Virginia Tech grad students share love of wildlife with young people

TWS member Brogan Holcombe leads Wildlife Viewing Club participants in an activity that involved making clay molds of wildlife footprints. The students learned about footprints and other examples of “mammal clues” that might tell them if an animal had been traveling through or foraging in an area. Credit: Will Pfeil/Virginia Tech.

Graduate students at Virginia Tech’s College of Natural Resources and Environment have turned their love of wildlife into a project to turn young people on to conservation. They created the Wildlife Viewing Club, which engages elementary school children in hands-on learning.

“I wanted to start the club because I didn’t know about wildlife until I was a sophomore in college. I didn’t know that this was a field that you could pursue,” said TWS member Brogan Holcombe, who is a pursuing a master’s degree in fish and wildlife conservation.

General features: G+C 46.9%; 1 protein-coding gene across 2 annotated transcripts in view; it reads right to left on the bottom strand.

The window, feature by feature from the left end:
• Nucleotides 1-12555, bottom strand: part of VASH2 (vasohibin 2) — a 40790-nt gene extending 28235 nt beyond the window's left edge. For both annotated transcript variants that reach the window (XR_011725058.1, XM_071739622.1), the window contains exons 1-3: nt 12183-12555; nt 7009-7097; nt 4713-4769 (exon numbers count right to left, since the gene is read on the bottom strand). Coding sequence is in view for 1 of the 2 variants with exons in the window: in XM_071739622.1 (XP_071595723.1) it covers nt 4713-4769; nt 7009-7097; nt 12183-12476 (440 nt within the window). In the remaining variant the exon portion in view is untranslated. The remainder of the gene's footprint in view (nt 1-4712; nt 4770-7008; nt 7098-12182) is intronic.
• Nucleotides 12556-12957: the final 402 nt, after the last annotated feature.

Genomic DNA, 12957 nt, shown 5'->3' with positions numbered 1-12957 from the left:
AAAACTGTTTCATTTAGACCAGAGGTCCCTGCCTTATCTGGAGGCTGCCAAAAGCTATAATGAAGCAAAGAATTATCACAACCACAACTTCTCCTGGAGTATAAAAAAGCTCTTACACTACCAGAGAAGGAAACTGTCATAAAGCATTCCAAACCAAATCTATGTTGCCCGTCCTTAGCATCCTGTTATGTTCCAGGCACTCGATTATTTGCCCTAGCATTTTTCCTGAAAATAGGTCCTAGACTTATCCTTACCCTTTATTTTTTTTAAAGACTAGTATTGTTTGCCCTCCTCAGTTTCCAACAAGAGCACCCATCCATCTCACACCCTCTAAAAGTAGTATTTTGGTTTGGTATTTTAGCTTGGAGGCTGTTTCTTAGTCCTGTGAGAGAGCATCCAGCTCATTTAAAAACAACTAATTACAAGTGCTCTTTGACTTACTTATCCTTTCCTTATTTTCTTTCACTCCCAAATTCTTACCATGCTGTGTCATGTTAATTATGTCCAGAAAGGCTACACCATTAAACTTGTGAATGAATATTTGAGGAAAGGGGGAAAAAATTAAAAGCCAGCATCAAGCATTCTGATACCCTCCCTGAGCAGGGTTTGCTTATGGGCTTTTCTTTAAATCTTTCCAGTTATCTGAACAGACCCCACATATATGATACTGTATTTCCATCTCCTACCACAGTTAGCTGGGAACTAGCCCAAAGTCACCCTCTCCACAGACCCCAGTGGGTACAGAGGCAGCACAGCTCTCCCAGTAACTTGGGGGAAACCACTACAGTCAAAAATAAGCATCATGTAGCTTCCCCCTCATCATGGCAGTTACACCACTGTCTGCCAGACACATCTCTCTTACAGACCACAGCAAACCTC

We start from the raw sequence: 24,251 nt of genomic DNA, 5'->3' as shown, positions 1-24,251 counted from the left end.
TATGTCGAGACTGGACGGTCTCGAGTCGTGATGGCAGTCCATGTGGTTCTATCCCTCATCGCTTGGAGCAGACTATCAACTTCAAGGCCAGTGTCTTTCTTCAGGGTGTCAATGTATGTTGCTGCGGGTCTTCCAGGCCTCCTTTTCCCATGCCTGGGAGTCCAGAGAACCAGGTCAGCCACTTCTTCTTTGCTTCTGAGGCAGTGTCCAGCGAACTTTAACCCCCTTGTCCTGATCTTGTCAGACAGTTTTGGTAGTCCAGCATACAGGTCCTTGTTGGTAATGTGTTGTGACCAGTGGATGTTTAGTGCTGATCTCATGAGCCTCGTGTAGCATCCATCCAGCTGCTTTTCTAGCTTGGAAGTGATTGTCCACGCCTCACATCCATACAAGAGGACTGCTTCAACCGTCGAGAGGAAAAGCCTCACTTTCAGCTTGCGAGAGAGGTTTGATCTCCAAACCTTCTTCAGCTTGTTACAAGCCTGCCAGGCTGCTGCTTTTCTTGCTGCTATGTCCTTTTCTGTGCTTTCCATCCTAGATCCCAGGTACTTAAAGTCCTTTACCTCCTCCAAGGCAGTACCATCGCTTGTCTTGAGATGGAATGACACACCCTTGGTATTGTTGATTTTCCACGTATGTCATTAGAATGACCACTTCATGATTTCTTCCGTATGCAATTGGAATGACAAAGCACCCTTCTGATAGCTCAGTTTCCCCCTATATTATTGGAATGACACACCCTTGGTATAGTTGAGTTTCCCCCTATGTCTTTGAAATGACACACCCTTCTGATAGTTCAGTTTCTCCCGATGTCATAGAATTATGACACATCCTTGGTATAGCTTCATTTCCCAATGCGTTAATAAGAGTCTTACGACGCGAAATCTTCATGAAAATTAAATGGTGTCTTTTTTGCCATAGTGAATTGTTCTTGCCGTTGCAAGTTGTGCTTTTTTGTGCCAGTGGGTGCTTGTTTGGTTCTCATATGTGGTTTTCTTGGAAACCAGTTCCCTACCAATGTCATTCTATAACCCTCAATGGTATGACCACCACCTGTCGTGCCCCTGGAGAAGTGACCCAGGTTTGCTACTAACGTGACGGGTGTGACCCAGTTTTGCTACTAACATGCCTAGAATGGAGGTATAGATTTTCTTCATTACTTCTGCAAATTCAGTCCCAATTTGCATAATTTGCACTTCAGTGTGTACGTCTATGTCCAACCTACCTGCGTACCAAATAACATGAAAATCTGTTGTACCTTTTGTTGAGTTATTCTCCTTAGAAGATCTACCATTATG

The students received a $10,000 grant from the Virginia Department of Wildlife Resources through a program dedicated to introducing wildlife and the outdoors to underrepresented groups. The program includes a “Scientist Shoutout” that spotlights a scientist from an underrepresented background.

“This has definitely been the most meaningful program I’ve been involved with as a master’s student,” said Emily Sinkular. “The ability to bring this to kids who might not have ever gone to a nature program or nature talk before really helps remind me of how I started in this field.”

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